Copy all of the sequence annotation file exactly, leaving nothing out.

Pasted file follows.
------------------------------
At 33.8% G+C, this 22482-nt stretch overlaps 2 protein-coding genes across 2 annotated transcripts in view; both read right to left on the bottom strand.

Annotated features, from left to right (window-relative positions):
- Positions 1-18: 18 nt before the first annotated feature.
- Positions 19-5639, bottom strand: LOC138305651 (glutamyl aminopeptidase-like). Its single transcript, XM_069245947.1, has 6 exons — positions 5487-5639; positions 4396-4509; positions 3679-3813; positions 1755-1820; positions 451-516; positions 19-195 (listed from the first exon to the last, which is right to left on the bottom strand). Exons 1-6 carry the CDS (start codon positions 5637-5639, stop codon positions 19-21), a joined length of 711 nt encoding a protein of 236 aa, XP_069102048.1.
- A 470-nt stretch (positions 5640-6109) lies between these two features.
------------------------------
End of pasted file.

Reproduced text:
At 33.8% G+C, this 22482-nt stretch overlaps 2 protein-coding genes across 2 annotated transcripts in view; both read right to left on the bottom strand.

Annotated features, from left to right (window-relative positions):
- Positions 1-18: 18 nt before the first annotated feature.
- Positions 19-5639, bottom strand: LOC138305651 (glutamyl aminopeptidase-like). Its single transcript, XM_069245947.1, has 6 exons — positions 5487-5639; positions 4396-4509; positions 3679-3813; positions 1755-1820; positions 451-516; positions 19-195 (listed from the first exon to the last, which is right to left on the bottom strand). Exons 1-6 carry the CDS (start codon positions 5637-5639, stop codon positions 19-21), a joined length of 711 nt encoding a protein of 236 aa, XP_069102048.1.
- A 470-nt stretch (positions 5640-6109) lies between these two features.